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in reply to Re^5: How/can one do save/restore CORE::caller inside an eval?
in thread How/can one do save/restore CORE::caller inside an eval?

CORE::caller is always the built in caller function and can't be changed. CORE::GLOBAL::caller can be changed, and if it exists will be used by a caller() call instead of CORE::caller. Note that the function to use is chosen at compile time.

This is why the BEGIN block is needed in other cases of overriding caller. Perl picks which of the functions to use for a given caller() call when compiling the code. Once it has chosen to use CORE::GLOBAL::caller, the implementation for that function can be switched out and it will use whatever is currently stored in it. In your case, caller() calls directly in evaled code will always be compiled after you set up your override. Anyone using caller indirectly, such as through Carp, would be dealing with already compiled code and it would ignore your override.

Another potential issue is that CORE::caller() has special cased behavior for when called from the DB package. Your code will cause all caller calls to be from the DB package, which means @DB::args will always be populated even when that wasn't the intent. While that doesn't break any obvious things, it is a change in semantics. The effect of this is also currently limited by the previously mentioned compilation issue.

Properly maintaining the semantics of the original function takes extra care. I would recommend looking at Sub::Uplevel. You can likely use it directly to do the frame skipping, fixing both of the above issues. If not, its code can provide guidance on what you need to do.

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Re^7: How/can one do save/restore CORE::caller inside an eval?
by rockyb (Scribe) on Dec 04, 2013 at 12:24 UTC

    Thanks for the information!

    Anyone using caller indirectly, such as through Carp, would be dealing with already compiled code and it would ignore your override.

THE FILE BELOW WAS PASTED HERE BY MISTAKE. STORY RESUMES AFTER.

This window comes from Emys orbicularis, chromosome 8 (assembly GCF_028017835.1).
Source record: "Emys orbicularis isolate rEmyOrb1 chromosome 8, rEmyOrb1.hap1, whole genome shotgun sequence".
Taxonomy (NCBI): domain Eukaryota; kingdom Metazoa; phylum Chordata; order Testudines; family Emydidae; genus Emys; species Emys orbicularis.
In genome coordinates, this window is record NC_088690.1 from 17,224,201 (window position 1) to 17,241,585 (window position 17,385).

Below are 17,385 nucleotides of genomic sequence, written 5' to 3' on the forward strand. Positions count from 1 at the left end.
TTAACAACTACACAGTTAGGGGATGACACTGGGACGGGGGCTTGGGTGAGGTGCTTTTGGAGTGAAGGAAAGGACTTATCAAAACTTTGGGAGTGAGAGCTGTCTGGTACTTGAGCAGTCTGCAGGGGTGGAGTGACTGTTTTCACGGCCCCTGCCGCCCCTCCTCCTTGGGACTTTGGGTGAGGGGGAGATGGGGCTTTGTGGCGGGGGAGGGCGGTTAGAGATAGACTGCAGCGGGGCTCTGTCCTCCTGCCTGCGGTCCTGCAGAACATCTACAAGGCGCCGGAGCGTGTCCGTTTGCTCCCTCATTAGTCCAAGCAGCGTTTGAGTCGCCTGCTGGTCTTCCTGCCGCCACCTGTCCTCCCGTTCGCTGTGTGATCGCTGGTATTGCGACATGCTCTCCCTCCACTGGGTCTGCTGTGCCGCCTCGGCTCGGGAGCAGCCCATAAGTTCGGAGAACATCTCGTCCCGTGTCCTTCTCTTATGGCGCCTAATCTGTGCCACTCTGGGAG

Given the choice of the slowness of a global override and having someone in the debugger evaluate a Carp and get results that will probably show up in the debugger (since Carp with one level is the most common case), I'll opt for the faster different eval results. If I come accross a specific case where I am annoyed by this, I'll reassess then

    Another potential issue is that CORE::caller() has special cased behavior for when called from the DB package. Your code will cause all caller calls to be from the DB package, which means @DB::args will always be populated even when that wasn't the intent. While that doesn't break any obvious things, it is a change in semantics. The effect of this is also currently limited by the previously mentioned compilation issue.

    Properly maintaining the semantics of the original function takes extra care. I would recommend looking at Sub::Uplevel. You can likely use it directly to do the frame skipping, fixing both of the above issues. If not, its code can provide guidance on what you need to do.

    I don't immediately see how this changes things in my case.

    I looked at Sub::Uplevel. The environment and faking going on in my DB code is sufficiently complex that I don't want to introduce more stuff, and other routines adding additional fakery, unless I understand why specifically it is needed. I rely on the tests I have written and when those are insufficient, bug reports and my own experience to tell me if I think things are okay.